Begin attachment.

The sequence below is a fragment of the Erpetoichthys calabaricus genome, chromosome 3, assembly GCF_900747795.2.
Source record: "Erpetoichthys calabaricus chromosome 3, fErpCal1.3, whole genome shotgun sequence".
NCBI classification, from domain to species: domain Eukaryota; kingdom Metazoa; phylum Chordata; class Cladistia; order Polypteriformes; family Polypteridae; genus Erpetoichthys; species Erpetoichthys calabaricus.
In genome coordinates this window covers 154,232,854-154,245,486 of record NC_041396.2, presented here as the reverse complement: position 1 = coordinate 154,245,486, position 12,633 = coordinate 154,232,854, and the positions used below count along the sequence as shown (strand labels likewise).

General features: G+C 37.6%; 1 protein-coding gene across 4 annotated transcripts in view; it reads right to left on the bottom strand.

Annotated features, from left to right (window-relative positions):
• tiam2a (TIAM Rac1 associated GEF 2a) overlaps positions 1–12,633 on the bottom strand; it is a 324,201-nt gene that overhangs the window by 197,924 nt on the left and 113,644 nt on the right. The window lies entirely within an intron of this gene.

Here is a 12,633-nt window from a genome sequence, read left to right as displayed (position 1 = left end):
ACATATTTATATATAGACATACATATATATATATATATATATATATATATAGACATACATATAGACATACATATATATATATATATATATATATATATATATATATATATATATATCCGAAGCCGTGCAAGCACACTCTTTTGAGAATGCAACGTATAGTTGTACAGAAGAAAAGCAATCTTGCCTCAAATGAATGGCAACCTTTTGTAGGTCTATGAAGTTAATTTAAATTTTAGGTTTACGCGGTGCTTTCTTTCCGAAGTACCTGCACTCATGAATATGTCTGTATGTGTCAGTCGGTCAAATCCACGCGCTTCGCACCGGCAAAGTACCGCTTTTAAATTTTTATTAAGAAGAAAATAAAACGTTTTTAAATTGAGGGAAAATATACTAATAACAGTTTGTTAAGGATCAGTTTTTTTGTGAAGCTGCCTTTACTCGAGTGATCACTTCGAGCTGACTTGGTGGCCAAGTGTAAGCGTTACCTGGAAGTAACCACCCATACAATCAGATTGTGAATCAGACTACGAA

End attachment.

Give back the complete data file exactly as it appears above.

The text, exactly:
The sequence below is a fragment of the Erpetoichthys calabaricus genome, chromosome 3, assembly GCF_900747795.2.
Source record: "Erpetoichthys calabaricus chromosome 3, fErpCal1.3, whole genome shotgun sequence".
NCBI classification, from domain to species: domain Eukaryota; kingdom Metazoa; phylum Chordata; class Cladistia; order Polypteriformes; family Polypteridae; genus Erpetoichthys; species Erpetoichthys calabaricus.
In genome coordinates this window covers 154,232,854-154,245,486 of record NC_041396.2, presented here as the reverse complement: position 1 = coordinate 154,245,486, position 12,633 = coordinate 154,232,854, and the positions used below count along the sequence as shown (strand labels likewise).

General features: G+C 37.6%; 1 protein-coding gene across 4 annotated transcripts in view; it reads right to left on the bottom strand.

Annotated features, from left to right (window-relative positions):
• tiam2a (TIAM Rac1 associated GEF 2a) overlaps positions 1–12,633 on the bottom strand; it is a 324,201-nt gene that overhangs the window by 197,924 nt on the left and 113,644 nt on the right. The window lies entirely within an intron of this gene.

Here is a 12,633-nt window from a genome sequence, read left to right as displayed (position 1 = left end):
ACATATTTATATATAGACATACATATATATATATATATATATATATATATAGACATACATATAGACATACATATATATATATATATATATATATATATATATATATATATATATATCCGAAGCCGTGCAAGCACACTCTTTTGAGAATGCAACGTATAGTTGTACAGAAGAAAAGCAATCTTGCCTCAAATGAATGGCAACCTTTTGTAGGTCTATGAAGTTAATTTAAATTTTAGGTTTACGCGGTGCTTTCTTTCCGAAGTACCTGCACTCATGAATATGTCTGTATGTGTCAGTCGGTCAAATCCACGCGCTTCGCACCGGCAAAGTACCGCTTTTAAATTTTTATTAAGAAGAAAATAAAACGTTTTTAAATTGAGGGAAAATATACTAATAACAGTTTGTTAAGGATCAGTTTTTTTGTGAAGCTGCCTTTACTCGAGTGATCACTTCGAGCTGACTTGGTGGCCAAGTGTAAGCGTTACCTGGAAGTAACCACCCATACAATCAGATTGTGAATCAGACTACGAA